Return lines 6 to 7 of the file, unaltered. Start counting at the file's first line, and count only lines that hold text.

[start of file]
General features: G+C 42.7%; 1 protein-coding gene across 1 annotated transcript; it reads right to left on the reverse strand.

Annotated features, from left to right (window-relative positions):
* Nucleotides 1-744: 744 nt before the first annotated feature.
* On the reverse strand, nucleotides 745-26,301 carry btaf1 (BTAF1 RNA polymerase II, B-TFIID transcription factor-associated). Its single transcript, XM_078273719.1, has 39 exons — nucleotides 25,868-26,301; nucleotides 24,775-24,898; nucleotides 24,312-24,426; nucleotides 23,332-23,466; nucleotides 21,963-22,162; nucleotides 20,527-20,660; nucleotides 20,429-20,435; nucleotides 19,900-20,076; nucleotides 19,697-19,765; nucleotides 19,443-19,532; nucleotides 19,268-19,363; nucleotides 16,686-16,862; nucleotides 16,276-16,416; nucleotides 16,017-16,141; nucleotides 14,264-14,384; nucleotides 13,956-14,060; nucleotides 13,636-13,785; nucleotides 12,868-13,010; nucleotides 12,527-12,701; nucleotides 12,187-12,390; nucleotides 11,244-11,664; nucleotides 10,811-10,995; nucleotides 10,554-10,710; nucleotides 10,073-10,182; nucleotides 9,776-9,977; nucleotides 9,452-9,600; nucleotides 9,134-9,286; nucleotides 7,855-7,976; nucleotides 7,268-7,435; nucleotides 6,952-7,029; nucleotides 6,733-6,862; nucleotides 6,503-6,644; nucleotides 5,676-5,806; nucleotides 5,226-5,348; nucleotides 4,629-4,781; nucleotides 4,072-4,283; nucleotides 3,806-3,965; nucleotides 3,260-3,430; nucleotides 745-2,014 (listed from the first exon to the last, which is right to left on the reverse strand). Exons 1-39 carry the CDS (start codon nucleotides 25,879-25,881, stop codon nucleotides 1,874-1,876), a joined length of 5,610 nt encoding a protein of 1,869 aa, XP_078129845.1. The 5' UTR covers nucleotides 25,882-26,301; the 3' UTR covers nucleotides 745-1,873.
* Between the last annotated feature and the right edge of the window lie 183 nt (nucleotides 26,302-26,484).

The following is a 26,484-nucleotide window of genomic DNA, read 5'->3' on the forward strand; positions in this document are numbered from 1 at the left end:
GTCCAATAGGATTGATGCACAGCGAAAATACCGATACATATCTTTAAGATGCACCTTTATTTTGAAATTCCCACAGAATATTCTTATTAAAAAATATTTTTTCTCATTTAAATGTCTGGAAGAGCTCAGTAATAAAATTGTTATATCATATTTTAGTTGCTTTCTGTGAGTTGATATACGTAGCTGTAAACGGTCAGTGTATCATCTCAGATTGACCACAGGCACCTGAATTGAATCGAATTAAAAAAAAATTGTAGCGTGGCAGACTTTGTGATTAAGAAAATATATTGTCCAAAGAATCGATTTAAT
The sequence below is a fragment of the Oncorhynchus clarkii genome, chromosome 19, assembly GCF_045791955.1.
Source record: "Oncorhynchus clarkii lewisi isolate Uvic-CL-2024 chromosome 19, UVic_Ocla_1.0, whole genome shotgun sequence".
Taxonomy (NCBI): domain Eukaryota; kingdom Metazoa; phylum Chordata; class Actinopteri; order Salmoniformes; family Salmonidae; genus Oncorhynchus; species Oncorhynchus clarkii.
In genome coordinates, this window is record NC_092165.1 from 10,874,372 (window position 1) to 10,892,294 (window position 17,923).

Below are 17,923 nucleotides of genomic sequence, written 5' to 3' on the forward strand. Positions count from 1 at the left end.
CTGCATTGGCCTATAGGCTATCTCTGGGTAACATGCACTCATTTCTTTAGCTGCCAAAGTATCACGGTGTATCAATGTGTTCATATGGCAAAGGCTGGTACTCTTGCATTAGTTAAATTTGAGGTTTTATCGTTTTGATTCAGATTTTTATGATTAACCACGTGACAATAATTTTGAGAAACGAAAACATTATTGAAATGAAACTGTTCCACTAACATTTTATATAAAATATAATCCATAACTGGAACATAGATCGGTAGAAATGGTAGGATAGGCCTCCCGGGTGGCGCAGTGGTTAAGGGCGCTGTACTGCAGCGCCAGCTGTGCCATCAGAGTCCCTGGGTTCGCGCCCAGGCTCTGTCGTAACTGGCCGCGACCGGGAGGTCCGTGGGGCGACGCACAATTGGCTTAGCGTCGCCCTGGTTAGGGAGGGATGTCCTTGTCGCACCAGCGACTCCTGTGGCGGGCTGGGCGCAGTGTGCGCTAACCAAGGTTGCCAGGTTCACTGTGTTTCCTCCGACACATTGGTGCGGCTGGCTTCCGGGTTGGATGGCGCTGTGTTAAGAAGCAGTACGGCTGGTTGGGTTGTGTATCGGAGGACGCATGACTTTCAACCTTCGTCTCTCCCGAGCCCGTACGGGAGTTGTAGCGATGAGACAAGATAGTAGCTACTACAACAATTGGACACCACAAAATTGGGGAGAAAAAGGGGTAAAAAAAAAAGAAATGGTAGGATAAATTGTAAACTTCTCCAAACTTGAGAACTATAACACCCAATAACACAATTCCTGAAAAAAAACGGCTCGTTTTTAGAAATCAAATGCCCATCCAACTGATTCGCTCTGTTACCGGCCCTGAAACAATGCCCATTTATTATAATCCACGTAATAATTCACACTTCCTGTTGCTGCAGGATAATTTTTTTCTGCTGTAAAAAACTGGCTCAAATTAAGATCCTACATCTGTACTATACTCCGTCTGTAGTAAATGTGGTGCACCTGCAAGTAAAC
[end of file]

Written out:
The following is a 26,484-nucleotide window of genomic DNA, read 5'->3' on the forward strand; positions in this document are numbered from 1 at the left end:
GTCCAATAGGATTGATGCACAGCGAAAATACCGATACATATCTTTAAGATGCACCTTTATTTTGAAATTCCCACAGAATATTCTTATTAAAAAATATTTTTTCTCATTTAAATGTCTGGAAGAGCTCAGTAATAAAATTGTTATATCATATTTTAGTTGCTTTCTGTGAGTTGATATACGTAGCTGTAAACGGTCAGTGTATCATCTCAGATTGACCACAGGCACCTGAATTGAATCGAATTAAAAAAAAATTGTAGCGTGGCAGACTTTGTGATTAAGAAAATATATTGTCCAAAGAATCGATTTAAT